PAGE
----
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    The “discerning eye” of the Edwardian coach: identifying talent and preventing staleness

    Day, Dave (2010) The “discerning eye” of the Edwardian coach: identifying talent and preventing staleness. [Conference or Workshop Item] (Unpublished)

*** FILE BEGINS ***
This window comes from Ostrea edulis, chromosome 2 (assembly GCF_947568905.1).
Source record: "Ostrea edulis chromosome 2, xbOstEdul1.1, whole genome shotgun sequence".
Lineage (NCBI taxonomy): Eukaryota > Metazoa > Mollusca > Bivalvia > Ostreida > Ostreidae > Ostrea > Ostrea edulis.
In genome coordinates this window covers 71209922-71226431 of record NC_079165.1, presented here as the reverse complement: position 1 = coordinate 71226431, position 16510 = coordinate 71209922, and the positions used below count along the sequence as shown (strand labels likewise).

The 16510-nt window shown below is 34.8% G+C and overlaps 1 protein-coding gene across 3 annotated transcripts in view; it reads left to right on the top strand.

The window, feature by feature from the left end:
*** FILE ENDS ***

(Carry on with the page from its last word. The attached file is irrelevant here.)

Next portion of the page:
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    When Victorian and Edwardian coaches used the term ‘science’ they were generally referring to either technique or to systematic training regimes, and the longevity of traditional training practices, derived from experience, observations and intuition, emphasises their effectiveness even at a time when physiologists were increasingly investigating athletic preparation. Scientists studied athletes at the 1928 Olympics, concluding that all aspects of training should be subject to scientific scrutiny, and in Britain they became more involved over the next fifty years as the values of amateurism gave way to a greater pragmatism with respect to international sporting performance. This process has accelerated significantly over the past three decades, reinforced by the centralisation of sports physiology in coach education programmes and within the structures established to fund sport, resulting in physiologists assuming responsibility for traditional aspects of coaching practice. This paper highlights two areas in which physiology has embedded itself into the coaching milieu, talent identification and the prevention of overtraining, to argue that these issues, like many others, were familiar territory to Victorian and Edwardian coaches, and that it is time to re-establish the importance of the experience, innovation and intuition of craft coaches rather than relying on principles of scientific rationalism.

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